I learned that the original church was built on top of the hill in 1846, so I can imagine the sacrifice people had to endure just to hear mass. As the population of Catholics grew, a new church was constructed at the foot of the hill. In 1888, this new structure was opened to the public, and it is this dramatic white structure that greets all visitors entering the gate of the whole shrine compound. This is officially called St. Anne's Shrine.
Every July 26, a feast day is celebrated by more than 100,000 pilgrims - Catholics from Malaysia, Singapore, Australia and the Philippines, although I have never heard of this shrine from any of the living 95 million Filipinos. Yes, not even a whisper, as much as it is mentioned like a footnote in my Lonely Planet. Miracles are believed to thrive during these pilgrimage, thus the grounds are considered "holy". And rightfully so. The area surrounding the shrine's compound is sparsely populated, and transportation (a public commuter bus) that ply the road is few.
Sometime in the 50's, a Malayan "emergency" - a term coined by the colonial government to describe the guerrilla war fought between the government and the communist's Liberation Army - designated the area as a "no-go". People stopped coming to the church. When this designation was lifted in the 60's, the church was virtually abandoned until 1977 when restoration began. A bell (one of the three) and the stained glass that is presently seen were recovered.
In 2002, a new church was constructed: St. Anne's Church (not "Shrine"). This incorporated Malay architecture, employing Minangkabau roof. This could accommodate 1,500 people, and is now the largest Roman Catholic Church in Malaysia. A park grounds was also constructed just in front of this new church, called Dataran St. Anne (St. Anne's Square) which was undergoing landscape refurbishment during my visit. Since the area is a Pilgrimage Center, two dorms have been built to accommodate pilgrims who wish to stay for a few days.
The Statues of Passion weren't constructed up until 2006, but the whole compound is a bastion of Catholic faith, an "oasis" in Muslimland where it is hard to find a Catholic Church even in its capital, KL. Just across the street is a parish center and a presbytery. Unfortunately, this "new church" (well, its 9 years old now) is mostly closed to public except during mass celebrations. But the better news is, the smaller and simpler, more intimate, and historically-rich St. Anne's Shrine is open most of the time. I like the "Shrine" better as it radiates character, and the atmosphere is pious.
The "statues" of the stations of the cross are scattered throughout the compound, but they are mostly located to the left side area of the shrine. If you head to the back, there is a flight of stairs with intermittent "white crosses" at specific areas. The effect is quite dramatic, and what's even better is the fact that it is a very easy climb up the hill.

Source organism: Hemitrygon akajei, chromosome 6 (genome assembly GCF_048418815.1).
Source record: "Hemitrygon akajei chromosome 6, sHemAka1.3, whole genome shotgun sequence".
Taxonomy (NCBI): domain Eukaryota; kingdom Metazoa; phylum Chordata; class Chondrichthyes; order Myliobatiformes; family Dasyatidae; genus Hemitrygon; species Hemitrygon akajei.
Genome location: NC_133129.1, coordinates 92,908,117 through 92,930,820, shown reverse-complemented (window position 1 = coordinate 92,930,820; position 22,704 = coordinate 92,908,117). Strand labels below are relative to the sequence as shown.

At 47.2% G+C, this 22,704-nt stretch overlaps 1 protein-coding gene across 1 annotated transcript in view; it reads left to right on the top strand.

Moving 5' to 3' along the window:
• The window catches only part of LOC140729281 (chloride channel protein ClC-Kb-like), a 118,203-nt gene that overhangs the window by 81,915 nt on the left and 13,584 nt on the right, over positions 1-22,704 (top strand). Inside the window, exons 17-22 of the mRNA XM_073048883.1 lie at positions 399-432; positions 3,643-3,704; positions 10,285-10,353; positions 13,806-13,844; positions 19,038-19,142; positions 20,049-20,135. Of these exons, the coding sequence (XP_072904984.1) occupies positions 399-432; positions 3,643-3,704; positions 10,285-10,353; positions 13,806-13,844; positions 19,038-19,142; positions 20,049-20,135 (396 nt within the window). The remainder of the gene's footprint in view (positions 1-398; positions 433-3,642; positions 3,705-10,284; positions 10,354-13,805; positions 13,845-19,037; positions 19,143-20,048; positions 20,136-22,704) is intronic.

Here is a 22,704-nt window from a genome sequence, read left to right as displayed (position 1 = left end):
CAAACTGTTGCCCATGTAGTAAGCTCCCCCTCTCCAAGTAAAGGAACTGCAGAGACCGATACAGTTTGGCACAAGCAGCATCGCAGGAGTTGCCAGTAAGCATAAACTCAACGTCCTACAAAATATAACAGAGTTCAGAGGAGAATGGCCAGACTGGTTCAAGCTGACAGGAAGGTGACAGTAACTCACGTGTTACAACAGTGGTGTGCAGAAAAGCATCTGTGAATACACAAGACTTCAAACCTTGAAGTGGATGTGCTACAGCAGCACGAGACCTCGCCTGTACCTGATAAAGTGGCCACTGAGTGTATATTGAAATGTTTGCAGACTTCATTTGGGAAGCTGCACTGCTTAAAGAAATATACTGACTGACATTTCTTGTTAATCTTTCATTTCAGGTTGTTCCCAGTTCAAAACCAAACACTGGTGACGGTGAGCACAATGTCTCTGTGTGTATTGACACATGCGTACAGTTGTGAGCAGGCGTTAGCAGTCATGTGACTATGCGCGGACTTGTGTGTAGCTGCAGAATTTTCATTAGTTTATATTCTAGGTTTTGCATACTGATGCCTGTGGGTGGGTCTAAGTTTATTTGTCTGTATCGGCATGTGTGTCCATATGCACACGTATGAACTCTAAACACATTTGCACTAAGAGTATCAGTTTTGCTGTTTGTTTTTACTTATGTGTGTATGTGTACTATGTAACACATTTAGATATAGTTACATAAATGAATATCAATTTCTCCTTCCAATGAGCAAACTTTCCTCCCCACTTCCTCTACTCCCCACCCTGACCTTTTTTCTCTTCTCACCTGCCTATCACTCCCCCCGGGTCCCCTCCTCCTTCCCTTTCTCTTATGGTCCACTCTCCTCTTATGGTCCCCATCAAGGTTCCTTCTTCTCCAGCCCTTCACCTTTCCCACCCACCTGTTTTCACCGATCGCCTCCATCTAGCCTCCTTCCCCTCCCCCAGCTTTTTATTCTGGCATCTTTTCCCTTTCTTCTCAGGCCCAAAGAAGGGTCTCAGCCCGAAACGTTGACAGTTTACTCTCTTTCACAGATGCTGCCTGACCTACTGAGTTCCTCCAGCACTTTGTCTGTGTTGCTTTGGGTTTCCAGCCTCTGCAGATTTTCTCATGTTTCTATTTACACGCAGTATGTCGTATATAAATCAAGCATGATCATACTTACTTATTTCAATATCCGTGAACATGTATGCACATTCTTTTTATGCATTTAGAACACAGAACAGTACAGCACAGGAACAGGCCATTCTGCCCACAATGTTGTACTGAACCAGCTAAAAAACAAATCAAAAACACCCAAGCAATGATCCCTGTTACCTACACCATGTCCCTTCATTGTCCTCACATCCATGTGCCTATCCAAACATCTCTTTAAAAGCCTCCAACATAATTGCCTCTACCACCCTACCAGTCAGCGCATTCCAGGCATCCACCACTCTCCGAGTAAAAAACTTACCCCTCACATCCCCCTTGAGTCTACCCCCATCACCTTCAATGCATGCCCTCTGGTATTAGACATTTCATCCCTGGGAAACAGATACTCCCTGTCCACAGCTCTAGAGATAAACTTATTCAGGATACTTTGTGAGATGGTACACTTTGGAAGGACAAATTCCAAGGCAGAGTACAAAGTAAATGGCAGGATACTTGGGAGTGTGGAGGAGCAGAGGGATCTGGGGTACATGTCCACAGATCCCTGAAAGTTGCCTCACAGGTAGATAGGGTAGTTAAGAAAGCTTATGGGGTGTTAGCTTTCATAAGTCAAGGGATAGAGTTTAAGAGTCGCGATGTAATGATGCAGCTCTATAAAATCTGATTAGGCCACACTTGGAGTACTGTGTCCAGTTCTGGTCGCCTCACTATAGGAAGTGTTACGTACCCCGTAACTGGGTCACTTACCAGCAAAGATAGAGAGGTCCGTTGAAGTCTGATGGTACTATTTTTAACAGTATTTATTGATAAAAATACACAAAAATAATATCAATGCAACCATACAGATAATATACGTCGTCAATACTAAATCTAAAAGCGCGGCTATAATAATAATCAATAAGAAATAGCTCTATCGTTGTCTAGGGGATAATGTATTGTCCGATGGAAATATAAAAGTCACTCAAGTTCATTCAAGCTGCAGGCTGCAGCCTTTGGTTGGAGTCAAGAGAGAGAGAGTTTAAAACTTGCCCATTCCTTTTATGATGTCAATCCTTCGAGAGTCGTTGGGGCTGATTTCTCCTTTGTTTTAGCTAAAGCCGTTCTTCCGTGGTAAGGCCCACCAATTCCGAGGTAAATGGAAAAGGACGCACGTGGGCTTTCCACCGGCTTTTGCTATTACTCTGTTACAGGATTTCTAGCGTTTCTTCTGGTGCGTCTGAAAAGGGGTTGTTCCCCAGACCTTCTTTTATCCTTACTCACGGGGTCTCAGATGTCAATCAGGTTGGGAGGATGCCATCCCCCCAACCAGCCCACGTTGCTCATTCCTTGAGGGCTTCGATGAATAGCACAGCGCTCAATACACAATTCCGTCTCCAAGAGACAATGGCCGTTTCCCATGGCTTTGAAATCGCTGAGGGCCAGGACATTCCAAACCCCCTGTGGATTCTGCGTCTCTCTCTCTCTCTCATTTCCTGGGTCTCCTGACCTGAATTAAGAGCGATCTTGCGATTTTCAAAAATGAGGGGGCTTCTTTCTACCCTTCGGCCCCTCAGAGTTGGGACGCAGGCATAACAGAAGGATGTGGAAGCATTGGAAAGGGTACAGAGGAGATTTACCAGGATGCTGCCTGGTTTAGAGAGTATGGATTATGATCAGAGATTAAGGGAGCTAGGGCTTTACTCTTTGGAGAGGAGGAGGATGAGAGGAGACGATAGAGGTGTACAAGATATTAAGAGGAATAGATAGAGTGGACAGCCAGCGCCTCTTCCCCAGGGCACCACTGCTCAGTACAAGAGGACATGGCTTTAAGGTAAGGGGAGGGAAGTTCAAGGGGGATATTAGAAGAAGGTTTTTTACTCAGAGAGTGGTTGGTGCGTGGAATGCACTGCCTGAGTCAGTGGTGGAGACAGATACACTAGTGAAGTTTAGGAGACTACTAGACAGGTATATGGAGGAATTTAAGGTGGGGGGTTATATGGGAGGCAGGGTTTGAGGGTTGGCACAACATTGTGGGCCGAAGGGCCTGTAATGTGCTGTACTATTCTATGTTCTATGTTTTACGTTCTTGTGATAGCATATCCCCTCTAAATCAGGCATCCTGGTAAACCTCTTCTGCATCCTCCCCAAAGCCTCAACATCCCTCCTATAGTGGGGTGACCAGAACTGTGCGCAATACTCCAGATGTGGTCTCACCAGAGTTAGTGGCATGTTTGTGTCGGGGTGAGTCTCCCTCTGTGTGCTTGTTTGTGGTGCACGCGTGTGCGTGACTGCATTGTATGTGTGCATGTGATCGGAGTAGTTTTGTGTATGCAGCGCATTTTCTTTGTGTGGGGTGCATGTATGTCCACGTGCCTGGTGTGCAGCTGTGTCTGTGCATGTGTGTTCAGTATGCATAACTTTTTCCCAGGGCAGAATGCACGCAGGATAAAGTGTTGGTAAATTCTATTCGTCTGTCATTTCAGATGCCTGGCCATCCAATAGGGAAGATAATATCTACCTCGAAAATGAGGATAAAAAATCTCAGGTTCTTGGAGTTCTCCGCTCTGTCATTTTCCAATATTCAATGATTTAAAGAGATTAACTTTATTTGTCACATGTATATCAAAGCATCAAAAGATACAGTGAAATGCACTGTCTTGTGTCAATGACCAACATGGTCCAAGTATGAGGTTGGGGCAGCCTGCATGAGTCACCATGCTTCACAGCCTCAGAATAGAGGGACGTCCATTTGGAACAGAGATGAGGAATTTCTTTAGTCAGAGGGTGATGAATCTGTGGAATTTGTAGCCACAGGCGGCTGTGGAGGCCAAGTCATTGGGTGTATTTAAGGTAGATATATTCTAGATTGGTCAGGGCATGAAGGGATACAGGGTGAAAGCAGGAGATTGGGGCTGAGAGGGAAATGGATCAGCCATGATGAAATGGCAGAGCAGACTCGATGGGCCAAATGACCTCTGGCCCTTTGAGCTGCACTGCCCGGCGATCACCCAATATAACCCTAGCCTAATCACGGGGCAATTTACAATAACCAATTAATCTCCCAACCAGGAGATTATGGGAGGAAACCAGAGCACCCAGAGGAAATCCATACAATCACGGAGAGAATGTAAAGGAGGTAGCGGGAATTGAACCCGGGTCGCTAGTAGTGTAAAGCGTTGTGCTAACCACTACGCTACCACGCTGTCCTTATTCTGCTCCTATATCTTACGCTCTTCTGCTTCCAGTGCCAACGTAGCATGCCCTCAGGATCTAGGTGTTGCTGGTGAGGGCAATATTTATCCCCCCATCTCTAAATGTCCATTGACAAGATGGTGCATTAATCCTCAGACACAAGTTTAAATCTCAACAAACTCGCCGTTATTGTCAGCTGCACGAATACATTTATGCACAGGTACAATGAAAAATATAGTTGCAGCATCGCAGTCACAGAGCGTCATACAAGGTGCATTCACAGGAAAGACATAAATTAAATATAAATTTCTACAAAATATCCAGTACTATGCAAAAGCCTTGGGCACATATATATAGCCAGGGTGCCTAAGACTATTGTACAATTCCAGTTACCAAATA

As of October 2010, after the transfer of priests, the parish priests are Fr. Henry Rajoo and his assistant is Fr. Simon Ee.
Mass schedule: Daily mass in English from Tuesday to Friday at 7 AM. Sundays offer 4 masses: 8 AM - English, 10 AM - Mandarin, 11 AM - English (every 1st Sunday of the month), and 5 PM Tamil.
The feast day (July 26) stretches on for 10 days and includes a candlelight procession, a 9-day novena, and adoration of the Blessed Sacrament. Now, I have visited so many Roman Catholic Churches all over Asia. It has been part of my itinerary, even in Myanmar, Sri Lanka, Laos or India. I've observed that the people I eventually meet inside these churches have been warm and welcoming, which is a nice feeling when you are travel weary and worn out. It's the feeling of "brotherhood" and camaraderie. But St. Anne's Shrine was a different matter.
Since there were very few visitors (the area is too isolated to be frequented), your welcoming committee would be the security guards by the gate. And boy, they might as well mouth it out that "you are nothing but a nuisance". Which is odd! But if Christ endured crucifixion to save His people, what is a few snide facies or a hostile chortle just to offer a pray in a holy place, right? I wasn't there to befriend them, that's for sure. LOL
I liked the compound despite the charming welcoming committee. It's one of the places where you feel "God is present". And that is enough for me to invite you: Come and visit!
Next up: Transport to and from St. Anne's Shrine and the Hill!
This is the Eye in the Sky!
These colorful garlands are the "hallmark" of Tamil Catholics, you see them in Hindu temples as well. I think it's a sweet gesture.
oh, this is beautiful! I'm using Rough Guides though for my Malaysia trip and this wasn;t mentioned. Though I was able to grab a couple of maps frm one of the heritage house there. I was in Penang a few weeks ago and I love it there. Surprisingly cheap!
I love Penang too, especially its food! Penang has the "best" gastronomical offering in ALL of Malaysia. Inexpensive but mouth watering.
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